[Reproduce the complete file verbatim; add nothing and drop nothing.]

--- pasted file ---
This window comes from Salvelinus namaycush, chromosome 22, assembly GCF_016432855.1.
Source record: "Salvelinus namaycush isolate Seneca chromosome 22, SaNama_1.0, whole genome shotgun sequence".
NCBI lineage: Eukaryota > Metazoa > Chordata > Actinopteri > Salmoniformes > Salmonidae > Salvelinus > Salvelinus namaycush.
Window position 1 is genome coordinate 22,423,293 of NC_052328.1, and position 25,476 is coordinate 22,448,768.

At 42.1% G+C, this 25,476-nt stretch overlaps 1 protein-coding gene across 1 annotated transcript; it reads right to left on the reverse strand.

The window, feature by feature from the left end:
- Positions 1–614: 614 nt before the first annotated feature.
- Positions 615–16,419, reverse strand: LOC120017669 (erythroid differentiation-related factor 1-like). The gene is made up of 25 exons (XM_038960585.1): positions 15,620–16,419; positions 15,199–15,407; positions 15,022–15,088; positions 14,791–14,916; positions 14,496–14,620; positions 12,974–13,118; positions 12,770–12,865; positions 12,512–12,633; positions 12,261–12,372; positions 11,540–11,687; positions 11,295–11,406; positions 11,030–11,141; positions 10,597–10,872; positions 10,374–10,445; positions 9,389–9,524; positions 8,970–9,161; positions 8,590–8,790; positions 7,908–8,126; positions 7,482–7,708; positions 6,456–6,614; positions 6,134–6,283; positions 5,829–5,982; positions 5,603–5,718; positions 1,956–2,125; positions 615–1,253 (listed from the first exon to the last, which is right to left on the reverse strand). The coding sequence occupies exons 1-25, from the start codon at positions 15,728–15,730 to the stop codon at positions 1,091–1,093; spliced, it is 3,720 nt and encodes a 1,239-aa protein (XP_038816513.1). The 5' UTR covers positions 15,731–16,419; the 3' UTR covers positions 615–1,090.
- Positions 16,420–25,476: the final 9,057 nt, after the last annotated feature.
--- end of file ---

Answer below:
This window comes from Salvelinus namaycush, chromosome 22, assembly GCF_016432855.1.
Source record: "Salvelinus namaycush isolate Seneca chromosome 22, SaNama_1.0, whole genome shotgun sequence".
NCBI lineage: Eukaryota > Metazoa > Chordata > Actinopteri > Salmoniformes > Salmonidae > Salvelinus > Salvelinus namaycush.
Window position 1 is genome coordinate 22,423,293 of NC_052328.1, and position 25,476 is coordinate 22,448,768.

At 42.1% G+C, this 25,476-nt stretch overlaps 1 protein-coding gene across 1 annotated transcript; it reads right to left on the reverse strand.

The window, feature by feature from the left end:
- Positions 1–614: 614 nt before the first annotated feature.
- Positions 615–16,419, reverse strand: LOC120017669 (erythroid differentiation-related factor 1-like). The gene is made up of 25 exons (XM_038960585.1): positions 15,620–16,419; positions 15,199–15,407; positions 15,022–15,088; positions 14,791–14,916; positions 14,496–14,620; positions 12,974–13,118; positions 12,770–12,865; positions 12,512–12,633; positions 12,261–12,372; positions 11,540–11,687; positions 11,295–11,406; positions 11,030–11,141; positions 10,597–10,872; positions 10,374–10,445; positions 9,389–9,524; positions 8,970–9,161; positions 8,590–8,790; positions 7,908–8,126; positions 7,482–7,708; positions 6,456–6,614; positions 6,134–6,283; positions 5,829–5,982; positions 5,603–5,718; positions 1,956–2,125; positions 615–1,253 (listed from the first exon to the last, which is right to left on the reverse strand). The coding sequence occupies exons 1-25, from the start codon at positions 15,728–15,730 to the stop codon at positions 1,091–1,093; spliced, it is 3,720 nt and encodes a 1,239-aa protein (XP_038816513.1). The 5' UTR covers positions 15,731–16,419; the 3' UTR covers positions 615–1,090.
- Positions 16,420–25,476: the final 9,057 nt, after the last annotated feature.